This week, EPA signed the final numeric limits for nutrient pollution in Florida. This potentially precedent-setting move has implications for other states, as it is the first time EPA has set water-quality standards for a single state.
We’ve covered this issue before, while EPA was still holding public hearings on the standards. In summary, EPA had directed a number of states to set nutrient limits about a decade ago, and although the Florida Department of Environmental Protection had been working on such standards, the process took too long and environmental groups sued EPA in 2008 for failing to enforce the Clean Water Act in Florida. Under a consent decree with the Florida Wildlife Federation, EPA was to set numeric standards first for Florida’s lakes and rivers and then for estuaries and coastal waters. On November 14, 2010, EPA signed the first part, “Water Quality Standards for the State of Florida’s Lakes and Flowing Waters.”
Some groups were, right up until the signing of the rule, protesting that the limits were too burdensome, possibly unachievable, and without proven environmental benefit. Seven newly elected Florida officials, led by governor-elect Rick Scott, sent a letter to EPA administrator Lisa P. Jackson on November 12, asking for a delay to give them time to analyze the economic impact of the rule. The letter cites capital costs of more than $4 billion on municipal wastewater treatment utilities and more than $17 billion on stormwater utilities to comply with the rule. It also suggests that the methods EPA used to set the limits are scientifically unsound. Others, such as the Clean Water Network, applauded the move and regretted only that it would take such a long time—15 months—to fully implement the new limits.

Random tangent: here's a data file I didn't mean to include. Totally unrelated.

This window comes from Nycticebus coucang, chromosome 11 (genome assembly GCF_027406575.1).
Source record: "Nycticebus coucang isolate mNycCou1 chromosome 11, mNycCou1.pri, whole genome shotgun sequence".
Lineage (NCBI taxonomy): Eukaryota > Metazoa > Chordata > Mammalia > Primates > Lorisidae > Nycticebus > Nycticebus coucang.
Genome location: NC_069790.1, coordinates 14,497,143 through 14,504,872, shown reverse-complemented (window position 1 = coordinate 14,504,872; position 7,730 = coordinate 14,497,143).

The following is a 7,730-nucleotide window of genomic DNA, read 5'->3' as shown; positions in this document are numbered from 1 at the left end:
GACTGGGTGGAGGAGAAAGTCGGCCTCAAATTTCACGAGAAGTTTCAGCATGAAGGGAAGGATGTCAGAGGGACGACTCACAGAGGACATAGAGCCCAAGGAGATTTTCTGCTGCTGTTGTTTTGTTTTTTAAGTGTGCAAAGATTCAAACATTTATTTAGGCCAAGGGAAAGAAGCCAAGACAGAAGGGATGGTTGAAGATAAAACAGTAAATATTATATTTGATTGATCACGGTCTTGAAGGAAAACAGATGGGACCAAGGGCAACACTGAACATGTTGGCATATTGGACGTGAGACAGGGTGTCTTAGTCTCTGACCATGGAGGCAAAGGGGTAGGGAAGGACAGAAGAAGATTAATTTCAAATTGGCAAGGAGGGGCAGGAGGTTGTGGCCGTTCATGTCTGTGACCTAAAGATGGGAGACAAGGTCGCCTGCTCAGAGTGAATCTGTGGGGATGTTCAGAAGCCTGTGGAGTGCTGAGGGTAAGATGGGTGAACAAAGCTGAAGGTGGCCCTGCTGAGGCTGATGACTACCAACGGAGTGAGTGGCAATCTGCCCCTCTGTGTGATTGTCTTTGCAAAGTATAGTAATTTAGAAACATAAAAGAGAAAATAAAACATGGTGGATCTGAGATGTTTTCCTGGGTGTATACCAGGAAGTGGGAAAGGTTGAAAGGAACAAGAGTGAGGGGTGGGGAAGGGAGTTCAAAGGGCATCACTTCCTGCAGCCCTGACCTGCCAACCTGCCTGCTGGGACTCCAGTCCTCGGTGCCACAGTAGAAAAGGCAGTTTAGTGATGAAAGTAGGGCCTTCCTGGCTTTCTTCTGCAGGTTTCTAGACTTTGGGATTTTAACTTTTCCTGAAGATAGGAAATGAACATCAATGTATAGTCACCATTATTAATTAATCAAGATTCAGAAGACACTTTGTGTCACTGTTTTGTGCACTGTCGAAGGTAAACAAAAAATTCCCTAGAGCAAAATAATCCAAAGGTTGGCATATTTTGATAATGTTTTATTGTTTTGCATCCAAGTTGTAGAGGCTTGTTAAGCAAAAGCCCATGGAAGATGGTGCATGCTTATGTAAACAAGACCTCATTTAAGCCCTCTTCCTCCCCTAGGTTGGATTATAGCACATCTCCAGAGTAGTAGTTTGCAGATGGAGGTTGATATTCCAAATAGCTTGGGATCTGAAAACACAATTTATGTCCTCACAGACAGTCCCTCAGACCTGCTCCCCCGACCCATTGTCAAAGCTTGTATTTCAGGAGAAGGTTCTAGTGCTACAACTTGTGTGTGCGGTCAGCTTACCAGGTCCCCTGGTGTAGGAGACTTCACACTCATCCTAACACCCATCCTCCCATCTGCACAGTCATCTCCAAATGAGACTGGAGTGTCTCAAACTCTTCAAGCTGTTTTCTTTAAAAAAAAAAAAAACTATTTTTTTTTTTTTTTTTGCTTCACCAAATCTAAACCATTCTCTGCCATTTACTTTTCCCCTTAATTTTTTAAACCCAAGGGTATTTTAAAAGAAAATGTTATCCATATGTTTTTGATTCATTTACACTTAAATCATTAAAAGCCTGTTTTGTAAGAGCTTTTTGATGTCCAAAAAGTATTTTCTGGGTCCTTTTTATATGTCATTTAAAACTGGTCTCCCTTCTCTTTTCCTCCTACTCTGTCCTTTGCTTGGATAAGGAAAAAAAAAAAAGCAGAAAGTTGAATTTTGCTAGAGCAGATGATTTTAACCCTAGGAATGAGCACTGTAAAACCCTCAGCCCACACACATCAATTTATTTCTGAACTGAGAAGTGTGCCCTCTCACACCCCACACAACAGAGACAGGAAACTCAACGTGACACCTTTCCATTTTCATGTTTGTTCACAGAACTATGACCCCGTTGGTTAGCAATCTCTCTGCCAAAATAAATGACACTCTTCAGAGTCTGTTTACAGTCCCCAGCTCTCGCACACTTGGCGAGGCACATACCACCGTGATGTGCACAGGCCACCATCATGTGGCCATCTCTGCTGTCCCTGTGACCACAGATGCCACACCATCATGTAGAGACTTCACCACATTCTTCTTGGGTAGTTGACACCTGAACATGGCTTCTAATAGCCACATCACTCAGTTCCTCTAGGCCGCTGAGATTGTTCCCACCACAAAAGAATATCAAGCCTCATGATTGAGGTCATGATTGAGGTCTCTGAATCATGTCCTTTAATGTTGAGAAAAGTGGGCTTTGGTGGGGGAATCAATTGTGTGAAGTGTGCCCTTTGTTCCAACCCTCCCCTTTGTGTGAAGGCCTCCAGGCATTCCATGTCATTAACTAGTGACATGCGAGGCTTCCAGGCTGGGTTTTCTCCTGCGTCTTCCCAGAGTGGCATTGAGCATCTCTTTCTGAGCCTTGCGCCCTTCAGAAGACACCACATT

You can see EPA’s summary of the rule here, as well as links to the complete Federal Register notice and to records of the public hearings held in February and April of this year.